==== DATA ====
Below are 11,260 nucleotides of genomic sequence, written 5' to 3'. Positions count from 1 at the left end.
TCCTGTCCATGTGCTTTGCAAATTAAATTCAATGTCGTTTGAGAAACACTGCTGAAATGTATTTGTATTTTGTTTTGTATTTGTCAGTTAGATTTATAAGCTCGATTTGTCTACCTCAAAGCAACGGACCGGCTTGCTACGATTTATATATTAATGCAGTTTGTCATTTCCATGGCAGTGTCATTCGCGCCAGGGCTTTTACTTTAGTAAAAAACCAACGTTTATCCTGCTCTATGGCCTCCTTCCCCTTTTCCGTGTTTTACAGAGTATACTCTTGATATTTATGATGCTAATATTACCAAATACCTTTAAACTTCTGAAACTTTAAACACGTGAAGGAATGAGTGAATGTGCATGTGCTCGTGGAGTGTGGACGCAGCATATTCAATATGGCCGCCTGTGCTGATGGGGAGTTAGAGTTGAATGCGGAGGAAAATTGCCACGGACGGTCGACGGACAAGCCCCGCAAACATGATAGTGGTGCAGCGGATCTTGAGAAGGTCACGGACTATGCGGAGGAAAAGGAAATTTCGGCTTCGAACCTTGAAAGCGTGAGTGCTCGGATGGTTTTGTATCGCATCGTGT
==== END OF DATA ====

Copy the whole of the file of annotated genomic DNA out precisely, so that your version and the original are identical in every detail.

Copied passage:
Below are 11,260 nucleotides of genomic sequence, written 5' to 3'. Positions count from 1 at the left end.
TCCTGTCCATGTGCTTTGCAAATTAAATTCAATGTCGTTTGAGAAACACTGCTGAAATGTATTTGTATTTTGTTTTGTATTTGTCAGTTAGATTTATAAGCTCGATTTGTCTACCTCAAAGCAACGGACCGGCTTGCTACGATTTATATATTAATGCAGTTTGTCATTTCCATGGCAGTGTCATTCGCGCCAGGGCTTTTACTTTAGTAAAAAACCAACGTTTATCCTGCTCTATGGCCTCCTTCCCCTTTTCCGTGTTTTACAGAGTATACTCTTGATATTTATGATGCTAATATTACCAAATACCTTTAAACTTCTGAAACTTTAAACACGTGAAGGAATGAGTGAATGTGCATGTGCTCGTGGAGTGTGGACGCAGCATATTCAATATGGCCGCCTGTGCTGATGGGGAGTTAGAGTTGAATGCGGAGGAAAATTGCCACGGACGGTCGACGGACAAGCCCCGCAAACATGATAGTGGTGCAGCGGATCTTGAGAAGGTCACGGACTATGCGGAGGAAAAGGAAATTTCGGCTTCGAACCTTGAAAGCGTGAGTGCTCGGATGGTTTTGTATCGCATCGTGT